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February 2019 #598

(continued fro #596 & #597)

H: Les Miserables… Uncle T had half a copy. He kept it in his coat pocket
during the war. I think in its way it was like a bible to him.

Me: …How?

H:
You won’t like the answer.

Me: Tell me anyway.

H:
Many Southerners saw themselves as Hugo’s oppressed.

Me: How?

H:
Fort Sumter fired upon… From that moment we felt our
livelihood – our existence – was in danger. I understand it sounds crass now,
but we felt betrayed. Both the North and South were built on slavery. We felt
betrayed by our own kin: all those who’d fought for freedom against the tyranny
on kingship.

Me: So… when the North had a fit of conscience and introduced
abolition, the South thought it had been stabbed in the back?

H:
Yes. But many said it wasn’t conscience.

Me: What? Abolition was
some political power move against the South?

H:
Yes. Many Southerners felt they were taking a stand against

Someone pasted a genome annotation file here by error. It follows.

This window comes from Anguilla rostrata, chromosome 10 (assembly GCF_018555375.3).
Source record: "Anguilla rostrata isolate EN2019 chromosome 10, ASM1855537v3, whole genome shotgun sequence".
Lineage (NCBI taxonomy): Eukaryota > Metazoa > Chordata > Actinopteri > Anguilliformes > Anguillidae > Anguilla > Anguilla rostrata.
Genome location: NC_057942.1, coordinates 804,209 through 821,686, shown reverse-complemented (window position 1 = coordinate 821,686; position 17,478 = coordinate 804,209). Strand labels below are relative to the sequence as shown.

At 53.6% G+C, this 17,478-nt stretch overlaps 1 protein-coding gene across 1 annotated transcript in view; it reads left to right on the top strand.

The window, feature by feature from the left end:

injustice, like Hugo’s revolutionaries.

Me: That’s a bit fucking
rich.

H:
I said you wouldn’t care for it. … No matter how morally
flawed a society, if it gives the ruling class stability, you can be certain it
will be defended.

Me: …Sadly historically
true. Okay. I see the reasoning.

H:
After the war Uncle T packed the book away. Or he might have
burnt it. I’m not sure. All I know is what little he told me of the story. I
never felt inclined to read it. Why do you ask?

Me: I saw a film
adaptation of it recently. It reminded me that just like Dickens, to the modern
reader it can have as many flaws as strengths. It’s the peril of reading
something out of its own time: even greatness of character or narrative ages as
society moves on.

H:
Do you own a copy?

Me: No. Or if I do it’s
in a box in an attic.

H:
Pity. I should like to read it now.

Me: Why?

H:
Your comment about society.

Me: Les Miserables isn’t a litmus test
for how modern you are!

H:
Is there such a universal indicator?

Me: No. Just reading
history and literature and comparing opinions. And hoping you live in a society
that encourages opinion to change for the better.

H:
I shall write Aunt P. Ask if she has a copy.

Me: I can find a copy in
the aether. We could read it together if you like.

H:
I should like that. If you have the time.

Me: Yes. I have to go.
Love you H.

H:
(coughing) Love you darlin’.

Source: Tales of Necromancy

by cnkguy
February 2019 #598

Posted in Tales of Necromancy and tagged by with no comments yet.

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